Some folks have expressed concerns that my book is part of the flag-waving celebration of the Civil War as expressed by a minority who would love to see the continued division of the states. I would like to allay these fears, and I encourage anyone who questions my intent to purchase the book.
The focus of Poems of the Battlefield is not on the mythical glory of war, the attempt to preserve a culture based on slavery and prejudice as if those were justified, or a call to remain divisive. Rather, it is my attempt to piece together the fragments of Civil War society through persona. Who were these people, and what were they thinking? What were their experiences? How did color and diversity fit into the mix? How did war between brothers and sisters impact our country’s history?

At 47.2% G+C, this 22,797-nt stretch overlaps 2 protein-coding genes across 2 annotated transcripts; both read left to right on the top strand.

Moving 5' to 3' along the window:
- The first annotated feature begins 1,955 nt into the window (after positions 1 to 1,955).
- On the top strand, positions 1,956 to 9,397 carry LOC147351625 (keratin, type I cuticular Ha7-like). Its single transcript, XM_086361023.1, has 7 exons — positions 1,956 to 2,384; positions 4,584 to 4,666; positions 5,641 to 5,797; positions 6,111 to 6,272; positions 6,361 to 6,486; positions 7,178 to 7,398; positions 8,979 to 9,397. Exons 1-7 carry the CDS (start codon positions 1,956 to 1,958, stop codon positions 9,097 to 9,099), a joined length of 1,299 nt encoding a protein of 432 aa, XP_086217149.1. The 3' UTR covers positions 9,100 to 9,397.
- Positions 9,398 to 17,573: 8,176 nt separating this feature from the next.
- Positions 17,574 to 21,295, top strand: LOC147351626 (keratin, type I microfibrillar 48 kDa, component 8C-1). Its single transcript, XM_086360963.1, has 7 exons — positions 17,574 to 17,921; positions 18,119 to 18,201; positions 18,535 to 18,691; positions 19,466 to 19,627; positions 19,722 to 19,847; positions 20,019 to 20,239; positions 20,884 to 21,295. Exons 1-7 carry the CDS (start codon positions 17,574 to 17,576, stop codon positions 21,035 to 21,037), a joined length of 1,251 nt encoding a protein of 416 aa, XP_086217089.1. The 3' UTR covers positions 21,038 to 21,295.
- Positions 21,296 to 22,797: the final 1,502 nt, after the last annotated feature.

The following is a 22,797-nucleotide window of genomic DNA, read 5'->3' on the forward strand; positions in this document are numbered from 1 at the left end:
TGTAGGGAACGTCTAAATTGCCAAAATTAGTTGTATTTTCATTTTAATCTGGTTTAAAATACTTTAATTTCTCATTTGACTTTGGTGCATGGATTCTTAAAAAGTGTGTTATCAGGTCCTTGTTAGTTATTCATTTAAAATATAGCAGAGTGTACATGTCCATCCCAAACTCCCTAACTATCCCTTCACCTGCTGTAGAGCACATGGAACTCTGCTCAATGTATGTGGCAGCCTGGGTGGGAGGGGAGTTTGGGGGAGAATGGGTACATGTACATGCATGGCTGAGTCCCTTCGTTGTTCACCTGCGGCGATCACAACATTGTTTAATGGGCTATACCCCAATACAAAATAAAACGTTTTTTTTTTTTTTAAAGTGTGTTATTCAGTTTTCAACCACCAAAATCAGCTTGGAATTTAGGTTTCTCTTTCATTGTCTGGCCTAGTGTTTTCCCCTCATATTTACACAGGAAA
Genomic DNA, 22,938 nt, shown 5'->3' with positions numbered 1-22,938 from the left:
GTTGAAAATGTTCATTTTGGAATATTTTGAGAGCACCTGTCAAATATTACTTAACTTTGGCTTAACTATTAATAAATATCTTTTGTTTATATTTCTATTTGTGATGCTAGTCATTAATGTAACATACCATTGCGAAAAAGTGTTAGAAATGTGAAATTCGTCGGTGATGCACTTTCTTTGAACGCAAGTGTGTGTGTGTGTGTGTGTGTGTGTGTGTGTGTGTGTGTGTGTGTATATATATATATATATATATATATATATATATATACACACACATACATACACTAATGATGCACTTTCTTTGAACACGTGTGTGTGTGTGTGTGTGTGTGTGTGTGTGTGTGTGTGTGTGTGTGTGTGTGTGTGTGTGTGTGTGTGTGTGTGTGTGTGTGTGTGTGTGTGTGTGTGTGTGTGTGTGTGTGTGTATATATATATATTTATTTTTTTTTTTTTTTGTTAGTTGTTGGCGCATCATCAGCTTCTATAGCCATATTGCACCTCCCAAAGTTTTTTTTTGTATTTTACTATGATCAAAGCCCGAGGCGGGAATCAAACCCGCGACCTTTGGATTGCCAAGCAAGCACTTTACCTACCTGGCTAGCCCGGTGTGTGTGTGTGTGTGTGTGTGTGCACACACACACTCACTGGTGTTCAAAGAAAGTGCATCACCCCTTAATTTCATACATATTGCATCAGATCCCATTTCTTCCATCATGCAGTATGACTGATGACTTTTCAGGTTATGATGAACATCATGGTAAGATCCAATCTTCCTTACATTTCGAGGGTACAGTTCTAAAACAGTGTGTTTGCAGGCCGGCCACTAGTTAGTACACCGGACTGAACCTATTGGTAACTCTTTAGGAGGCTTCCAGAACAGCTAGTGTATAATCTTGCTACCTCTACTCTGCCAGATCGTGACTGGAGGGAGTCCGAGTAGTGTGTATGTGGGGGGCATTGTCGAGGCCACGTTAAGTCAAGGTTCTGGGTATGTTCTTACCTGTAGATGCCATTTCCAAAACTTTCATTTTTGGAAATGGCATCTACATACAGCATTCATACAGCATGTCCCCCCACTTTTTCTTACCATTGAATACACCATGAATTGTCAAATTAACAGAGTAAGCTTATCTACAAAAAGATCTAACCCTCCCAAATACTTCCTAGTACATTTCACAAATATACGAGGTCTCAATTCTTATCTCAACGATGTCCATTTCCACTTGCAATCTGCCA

The book begins with a modern comparison to that time–a cultural war we now rage against one another, one that could very well end in violence. The book then describes my journeys through the local battlefields and museums and how I came to relate to the people of the time through historic preservation. Thus, there are two sections: the present and the “Long, Supposed Past.”
I am no fan of war, prejudice or injustice. I am still trying to reconcile the tenets of our Constitution and union with a war that almost destroyed us. And I do think those messages come through loud and clear.